(Bloomberg) -- Hollywood stars are making a swift march into the NFT universe as regulators struggle to oversee the space.
Hundreds of celebrities from Madonna and Reese Witherspoon to Paris Hilton and Justin Bieber, have bought, endorsed or invested in projects or companies that promote nonfungible tokens over the last year — in some cases sending the prices of digital assets soaring.
Now, all those Bored Apes, hopeful artists and profit-minded speculators clamoring aboard the Crypto Express are facing larger legal questions on how they promote their involvement in NFTs and whether they need to disclose paid endorsement deals.
“Celebrities and social media influencers have a lot of brand power,” said Bob Seeman, a tech and legal adviser and author of the book “Bitcoin: Unlicensed Gambling.” “But this is a whole new area with NFTs so the regulatory interpretation of it and how the regulators will treat it is unknown.”
A key legal question is whether digital assets including NFTs are securities, and therefore subject to the same rules as stocks. Separately, U.S. Securities and Exchange Commission rules stipulate that it is unlawful for any person to tout a security, like a stock, without disclosing a financial relationship or ownership to the source. In other words, celebrities that are being compensated would need to disclose their payment.
The SEC could determine whether or not NFTs are securities, but the regulator has yet to disclose a case in which they have categorized the assets as such, according to John Reed Stark, former chief of the SEC Office of Internet Enforcement. That doesn't mean the SEC is not investigating certain NFTs, he added.
NFTs mostly therefore fall under the jurisdiction of the Federal Trade Commission, a civil regulatory organization that can issue warnings. In an email to Bloomberg News, FTC spokesperson Juliana Gruenwald reinforced that the agency assesses whether someone has not disclosed a paid endorsement deal — especially if it affects how consumers evaluate the endorsement.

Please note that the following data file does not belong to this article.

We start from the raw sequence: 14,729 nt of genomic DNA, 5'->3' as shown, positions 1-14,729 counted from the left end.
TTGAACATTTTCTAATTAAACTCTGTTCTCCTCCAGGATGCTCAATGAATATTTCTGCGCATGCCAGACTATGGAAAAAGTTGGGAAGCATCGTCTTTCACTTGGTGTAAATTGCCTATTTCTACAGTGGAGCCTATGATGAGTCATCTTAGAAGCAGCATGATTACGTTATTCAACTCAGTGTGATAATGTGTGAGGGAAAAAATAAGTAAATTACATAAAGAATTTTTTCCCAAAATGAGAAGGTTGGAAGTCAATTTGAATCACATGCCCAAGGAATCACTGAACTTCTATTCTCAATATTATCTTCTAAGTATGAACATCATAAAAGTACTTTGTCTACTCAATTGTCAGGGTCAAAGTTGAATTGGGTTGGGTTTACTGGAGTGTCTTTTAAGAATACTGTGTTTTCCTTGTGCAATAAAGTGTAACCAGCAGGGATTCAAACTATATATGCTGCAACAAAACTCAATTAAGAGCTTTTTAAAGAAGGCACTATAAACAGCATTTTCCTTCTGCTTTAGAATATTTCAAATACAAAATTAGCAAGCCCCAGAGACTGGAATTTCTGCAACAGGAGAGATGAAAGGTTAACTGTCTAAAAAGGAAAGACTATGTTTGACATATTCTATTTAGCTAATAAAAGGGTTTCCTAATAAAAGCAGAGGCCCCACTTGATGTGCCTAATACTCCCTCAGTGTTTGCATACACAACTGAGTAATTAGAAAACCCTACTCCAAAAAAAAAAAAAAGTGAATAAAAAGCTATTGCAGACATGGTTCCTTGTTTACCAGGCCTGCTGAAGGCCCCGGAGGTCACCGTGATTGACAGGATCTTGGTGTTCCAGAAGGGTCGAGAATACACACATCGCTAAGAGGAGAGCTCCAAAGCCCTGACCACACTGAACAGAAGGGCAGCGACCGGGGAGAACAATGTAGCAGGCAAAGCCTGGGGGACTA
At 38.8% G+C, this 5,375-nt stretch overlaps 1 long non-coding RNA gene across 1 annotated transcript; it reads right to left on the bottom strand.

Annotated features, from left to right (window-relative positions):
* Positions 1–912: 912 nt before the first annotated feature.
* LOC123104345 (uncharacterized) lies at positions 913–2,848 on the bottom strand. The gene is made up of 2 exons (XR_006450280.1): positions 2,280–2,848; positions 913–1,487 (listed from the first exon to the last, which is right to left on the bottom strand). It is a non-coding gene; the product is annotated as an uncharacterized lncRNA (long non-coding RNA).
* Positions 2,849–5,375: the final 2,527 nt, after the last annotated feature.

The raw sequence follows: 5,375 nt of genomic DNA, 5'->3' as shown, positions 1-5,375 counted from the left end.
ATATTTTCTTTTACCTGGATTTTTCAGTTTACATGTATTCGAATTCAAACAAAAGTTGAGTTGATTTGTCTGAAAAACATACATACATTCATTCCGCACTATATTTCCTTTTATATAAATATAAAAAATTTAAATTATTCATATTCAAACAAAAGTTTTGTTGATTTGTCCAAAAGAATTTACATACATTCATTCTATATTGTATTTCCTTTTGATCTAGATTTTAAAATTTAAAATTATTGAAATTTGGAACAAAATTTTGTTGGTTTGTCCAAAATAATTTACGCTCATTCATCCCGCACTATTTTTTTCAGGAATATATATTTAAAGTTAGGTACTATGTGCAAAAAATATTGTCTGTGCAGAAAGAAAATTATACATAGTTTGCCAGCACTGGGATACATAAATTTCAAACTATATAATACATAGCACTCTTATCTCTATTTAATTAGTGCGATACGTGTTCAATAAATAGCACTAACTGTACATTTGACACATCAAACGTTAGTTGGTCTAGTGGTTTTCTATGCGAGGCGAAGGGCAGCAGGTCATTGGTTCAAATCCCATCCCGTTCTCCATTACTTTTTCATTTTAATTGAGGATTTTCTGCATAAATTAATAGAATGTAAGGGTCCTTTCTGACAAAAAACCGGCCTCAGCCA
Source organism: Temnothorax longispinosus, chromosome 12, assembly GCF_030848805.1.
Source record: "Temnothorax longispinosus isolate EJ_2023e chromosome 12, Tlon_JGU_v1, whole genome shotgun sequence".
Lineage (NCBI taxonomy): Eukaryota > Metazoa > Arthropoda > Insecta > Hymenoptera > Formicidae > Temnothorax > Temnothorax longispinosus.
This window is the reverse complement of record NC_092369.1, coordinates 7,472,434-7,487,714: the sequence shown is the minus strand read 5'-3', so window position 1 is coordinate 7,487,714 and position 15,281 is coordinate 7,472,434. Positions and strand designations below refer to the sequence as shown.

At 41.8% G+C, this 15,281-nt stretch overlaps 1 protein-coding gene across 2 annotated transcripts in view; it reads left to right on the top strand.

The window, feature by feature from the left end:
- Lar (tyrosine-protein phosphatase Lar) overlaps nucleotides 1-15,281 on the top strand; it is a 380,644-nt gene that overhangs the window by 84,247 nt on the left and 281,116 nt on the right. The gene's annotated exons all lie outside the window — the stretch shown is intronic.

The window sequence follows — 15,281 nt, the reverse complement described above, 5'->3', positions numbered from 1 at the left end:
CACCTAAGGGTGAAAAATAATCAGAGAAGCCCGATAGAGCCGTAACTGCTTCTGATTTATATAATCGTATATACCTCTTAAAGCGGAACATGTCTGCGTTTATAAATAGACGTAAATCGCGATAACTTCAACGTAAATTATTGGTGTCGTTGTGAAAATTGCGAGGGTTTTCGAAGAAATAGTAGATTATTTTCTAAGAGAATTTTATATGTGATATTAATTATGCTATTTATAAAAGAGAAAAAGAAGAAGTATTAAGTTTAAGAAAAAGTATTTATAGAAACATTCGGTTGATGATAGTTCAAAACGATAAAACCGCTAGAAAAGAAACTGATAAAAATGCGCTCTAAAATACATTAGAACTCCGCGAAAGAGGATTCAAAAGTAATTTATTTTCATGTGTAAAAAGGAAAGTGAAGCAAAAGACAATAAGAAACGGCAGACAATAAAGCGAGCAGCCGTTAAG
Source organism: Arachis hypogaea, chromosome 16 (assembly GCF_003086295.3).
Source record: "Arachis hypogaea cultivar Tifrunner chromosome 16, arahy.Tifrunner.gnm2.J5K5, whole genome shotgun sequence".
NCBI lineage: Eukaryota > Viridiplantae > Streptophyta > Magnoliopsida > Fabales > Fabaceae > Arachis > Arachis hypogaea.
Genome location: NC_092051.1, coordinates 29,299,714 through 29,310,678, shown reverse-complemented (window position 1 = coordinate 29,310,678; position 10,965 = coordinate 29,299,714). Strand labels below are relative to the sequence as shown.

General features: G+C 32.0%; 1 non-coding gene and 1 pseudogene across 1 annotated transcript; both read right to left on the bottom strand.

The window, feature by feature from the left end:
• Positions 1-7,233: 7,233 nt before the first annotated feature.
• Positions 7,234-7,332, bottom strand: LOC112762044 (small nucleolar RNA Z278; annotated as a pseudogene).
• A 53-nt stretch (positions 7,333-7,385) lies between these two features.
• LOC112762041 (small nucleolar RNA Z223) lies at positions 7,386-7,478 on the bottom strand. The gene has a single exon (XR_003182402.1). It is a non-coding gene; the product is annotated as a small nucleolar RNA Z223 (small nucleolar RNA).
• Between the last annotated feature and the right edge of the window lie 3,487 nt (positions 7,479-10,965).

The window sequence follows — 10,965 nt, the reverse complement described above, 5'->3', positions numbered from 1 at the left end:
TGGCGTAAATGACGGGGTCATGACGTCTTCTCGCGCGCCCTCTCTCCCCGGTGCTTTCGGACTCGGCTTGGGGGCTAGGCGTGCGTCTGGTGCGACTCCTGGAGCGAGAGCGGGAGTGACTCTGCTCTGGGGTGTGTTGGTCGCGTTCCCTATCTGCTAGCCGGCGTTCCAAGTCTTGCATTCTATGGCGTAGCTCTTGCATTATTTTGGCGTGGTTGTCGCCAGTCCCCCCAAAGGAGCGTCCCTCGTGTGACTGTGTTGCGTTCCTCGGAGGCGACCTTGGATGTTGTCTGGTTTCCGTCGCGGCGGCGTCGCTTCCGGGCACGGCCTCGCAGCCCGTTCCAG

The NFT market exploded last year, drawing attention for multimillion dollar sales and buy-in from celebrities. About $44 billion worth of crypto was sent to smart contracts on the Ethereum blockchain tied to NFTs during 2021, up from $106 million the year before, according to data from Chainalysis.
To gauge celebrity interest in NFTs, look no further than the recent funding round announced by crypto-payment company MoonPay, which has focused on the checkout experience of buying and selling NFTs. On Wednesday, the company said that up to 16% of its $555 million initial Series A funding round came from musicians, actors and other personalities. Names include Ashton Kutcher, Bruce Willis, Gal Gadot, Gwyneth Paltrow, Jason Derulo, Mindy Kaling, Shawn Mendes, Matthew McConaughey and Steve Aoki.
For MoonPay CEO Ivan Soto-Wright, it’s clear why artists and musicians are so attracted to NFTs: Web3 and the blockchain technology that underpins NFTs have the potential to disrupt how creators and artists manage their royalties without the help of middlemen, he said. Soto-Wright compared this disruption to artists who got into streaming early and benefited as a result.